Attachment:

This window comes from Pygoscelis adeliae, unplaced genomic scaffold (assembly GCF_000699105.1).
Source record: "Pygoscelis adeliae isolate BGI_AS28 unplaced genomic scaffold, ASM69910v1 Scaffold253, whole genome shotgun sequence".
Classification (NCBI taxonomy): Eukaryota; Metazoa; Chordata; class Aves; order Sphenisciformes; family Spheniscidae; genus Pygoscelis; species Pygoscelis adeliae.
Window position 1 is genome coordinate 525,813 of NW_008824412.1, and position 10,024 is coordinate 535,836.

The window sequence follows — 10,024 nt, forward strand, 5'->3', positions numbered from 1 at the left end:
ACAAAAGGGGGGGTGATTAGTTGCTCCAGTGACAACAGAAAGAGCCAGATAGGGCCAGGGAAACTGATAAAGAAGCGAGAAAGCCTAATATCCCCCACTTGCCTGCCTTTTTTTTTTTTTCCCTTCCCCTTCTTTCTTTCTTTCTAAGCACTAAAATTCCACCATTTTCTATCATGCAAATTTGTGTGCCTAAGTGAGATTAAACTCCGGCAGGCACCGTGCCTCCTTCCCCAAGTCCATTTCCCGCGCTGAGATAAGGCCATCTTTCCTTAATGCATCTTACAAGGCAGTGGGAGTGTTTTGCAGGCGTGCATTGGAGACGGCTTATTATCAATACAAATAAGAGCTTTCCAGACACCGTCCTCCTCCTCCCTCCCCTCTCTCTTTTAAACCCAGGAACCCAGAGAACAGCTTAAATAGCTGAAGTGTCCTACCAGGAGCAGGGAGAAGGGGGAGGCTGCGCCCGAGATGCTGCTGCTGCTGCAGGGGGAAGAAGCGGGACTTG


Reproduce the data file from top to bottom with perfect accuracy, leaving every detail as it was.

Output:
This window comes from Pygoscelis adeliae, unplaced genomic scaffold (assembly GCF_000699105.1).
Source record: "Pygoscelis adeliae isolate BGI_AS28 unplaced genomic scaffold, ASM69910v1 Scaffold253, whole genome shotgun sequence".
Classification (NCBI taxonomy): Eukaryota; Metazoa; Chordata; class Aves; order Sphenisciformes; family Spheniscidae; genus Pygoscelis; species Pygoscelis adeliae.
Window position 1 is genome coordinate 525,813 of NW_008824412.1, and position 10,024 is coordinate 535,836.

The window sequence follows — 10,024 nt, forward strand, 5'->3', positions numbered from 1 at the left end:
ACAAAAGGGGGGGTGATTAGTTGCTCCAGTGACAACAGAAAGAGCCAGATAGGGCCAGGGAAACTGATAAAGAAGCGAGAAAGCCTAATATCCCCCACTTGCCTGCCTTTTTTTTTTTTTCCCTTCCCCTTCTTTCTTTCTTTCTAAGCACTAAAATTCCACCATTTTCTATCATGCAAATTTGTGTGCCTAAGTGAGATTAAACTCCGGCAGGCACCGTGCCTCCTTCCCCAAGTCCATTTCCCGCGCTGAGATAAGGCCATCTTTCCTTAATGCATCTTACAAGGCAGTGGGAGTGTTTTGCAGGCGTGCATTGGAGACGGCTTATTATCAATACAAATAAGAGCTTTCCAGACACCGTCCTCCTCCTCCCTCCCCTCTCTCTTTTAAACCCAGGAACCCAGAGAACAGCTTAAATAGCTGAAGTGTCCTACCAGGAGCAGGGAGAAGGGGGAGGCTGCGCCCGAGATGCTGCTGCTGCTGCAGGGGGAAGAAGCGGGACTTG